Corporate-Style Reform

In addition to budget cuts and school closures, students in Southwest Pennsylvania have experienced some of the most harmful effects of what has come to be called “corporate-style education reform.” This is an international, neo-liberal movement based on free-market ideology that seeks to apply business techniques from the private sector to public goods such as education. This is not a critique of corporations: rather, the problem lies in the misapplication of these techniques to children and schools (which are not widgets nor factories).

Corporate-style education reformers promote “accountability” through high-stakes-testing, competition, choice, “efficiencies” gained by mass school closures, the turnover of public schools to private charter operators, funneling public dollars to private and religious schools, and the weakening of collective bargaining agreements. Ironically, none of these “reforms” have actually improved public education. Rather, they have fattened the wallets of a few individuals and giant testing companies (such as Pearson), drained precious resources from public schools, labeled our public schools “failures,” and wreaked havoc with the lives of real students. Some of these ideas, such as competition and choice, are bedrocks of American culture, yet do not actually work well when applied to public goods and services.

Here are some of our posts on corporate-style reform in our region:

Vouchers & Tax Credit Programs
One of Governor Corbett’s top priorities when taking office was to introduce vouchers, which would take public money and send it to private and religious schools. The idea has not been popular with voters here (or around the country) and instead the PA legislature has created two “voucher-lite” tax credit/scholarship programs. This approach not hold up to scrutiny. In particular, vouchers and tax credit/scholarships are promoted as a way to “rescue” students from “failing public schools,” yet research shows that in cities with such programs, voucher students are performing no better (and sometimes worse) than their peers in public schools, while desperately needed resources are drained from public school districts. Vouchers were supposed to create competition and force public schools to get better, but that hasn’t happened, either.[i]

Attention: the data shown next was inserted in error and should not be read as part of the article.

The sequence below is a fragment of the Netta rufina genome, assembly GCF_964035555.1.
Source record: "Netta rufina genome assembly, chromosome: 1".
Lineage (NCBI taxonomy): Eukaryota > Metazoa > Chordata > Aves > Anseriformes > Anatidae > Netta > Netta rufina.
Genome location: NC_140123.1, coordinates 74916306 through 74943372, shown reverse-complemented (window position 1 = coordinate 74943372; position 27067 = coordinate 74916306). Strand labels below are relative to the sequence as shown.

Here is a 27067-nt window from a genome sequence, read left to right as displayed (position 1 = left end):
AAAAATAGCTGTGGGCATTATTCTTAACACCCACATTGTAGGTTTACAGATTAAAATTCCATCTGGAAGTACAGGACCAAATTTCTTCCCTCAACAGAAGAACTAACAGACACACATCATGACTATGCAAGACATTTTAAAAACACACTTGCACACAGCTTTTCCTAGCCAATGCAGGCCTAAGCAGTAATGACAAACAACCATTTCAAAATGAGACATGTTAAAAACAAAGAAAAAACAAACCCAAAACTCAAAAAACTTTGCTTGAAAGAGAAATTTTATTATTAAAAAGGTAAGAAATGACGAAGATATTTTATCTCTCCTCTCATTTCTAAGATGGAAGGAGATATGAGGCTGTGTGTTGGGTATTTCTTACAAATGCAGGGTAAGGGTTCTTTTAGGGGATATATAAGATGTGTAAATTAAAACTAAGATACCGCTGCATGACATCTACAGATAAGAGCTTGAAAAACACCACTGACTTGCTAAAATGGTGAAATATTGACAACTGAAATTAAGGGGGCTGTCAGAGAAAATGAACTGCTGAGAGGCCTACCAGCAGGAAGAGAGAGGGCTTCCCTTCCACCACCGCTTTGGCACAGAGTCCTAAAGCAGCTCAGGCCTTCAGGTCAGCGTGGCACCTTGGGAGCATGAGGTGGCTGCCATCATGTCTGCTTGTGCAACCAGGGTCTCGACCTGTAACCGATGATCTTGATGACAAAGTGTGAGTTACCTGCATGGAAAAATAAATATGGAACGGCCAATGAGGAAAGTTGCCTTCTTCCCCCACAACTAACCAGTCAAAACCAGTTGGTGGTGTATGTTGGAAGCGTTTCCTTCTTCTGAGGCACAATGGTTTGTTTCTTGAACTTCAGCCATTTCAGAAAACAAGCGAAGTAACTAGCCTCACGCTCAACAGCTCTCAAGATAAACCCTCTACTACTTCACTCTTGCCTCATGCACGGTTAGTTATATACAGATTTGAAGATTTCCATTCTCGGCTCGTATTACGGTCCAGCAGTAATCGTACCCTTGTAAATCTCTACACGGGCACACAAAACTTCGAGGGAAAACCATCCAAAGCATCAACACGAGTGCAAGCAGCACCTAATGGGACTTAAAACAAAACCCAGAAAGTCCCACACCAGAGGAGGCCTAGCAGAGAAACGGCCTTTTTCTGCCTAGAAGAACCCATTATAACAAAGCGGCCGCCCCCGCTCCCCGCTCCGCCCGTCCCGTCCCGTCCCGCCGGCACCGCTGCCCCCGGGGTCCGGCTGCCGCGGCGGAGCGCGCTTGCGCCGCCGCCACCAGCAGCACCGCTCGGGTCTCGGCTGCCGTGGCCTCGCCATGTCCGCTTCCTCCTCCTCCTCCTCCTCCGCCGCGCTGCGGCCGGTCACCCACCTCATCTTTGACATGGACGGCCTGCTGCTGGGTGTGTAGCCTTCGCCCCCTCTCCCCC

Charter Schools & Charter Reform
Pittsburgh has several high-quality charter schools that are non-profit, operated by a local board of directors, offer innovative programs, and compensate their staff fairly. Unfortunately, these are the exceptions to the rule in Pennsylvania, which has one of the poorest track records in the country for charter schools. Charter schools were meant to be “innovation labs” to test out new ideas and introduce those ideas into the traditional public school system. But that is not happening, and overall, students in charter schools are performing no better (and sometimes much worse) than students in traditional public schools. The best charter schools offer things such as small class sizes and rich art and music programs that all our students deserve. Problematically, charter tuition reimbursements for districts like Pittsburgh are causing a financial drain ($53 million in 2013-14 alone) making it impossible to deliver those very things to the majority of public school students. What’s more, we desperately need charter reform legislation that emphasizes accountability and transparency. And we need to find ways for the best charter schools to work collaboratively with school districts so that all students benefit.

Parent Trigger Laws

Teach for America

Who’s Behind Corporate-Style Reform?

[i]  Diane Ravitch, Reign of Error: The Hoax of the Privatization Movement and the Danger to America’s Public Schools (New York: Knopf, 2013). See esp. Chapter 19, “The Failure of Vouchers.”

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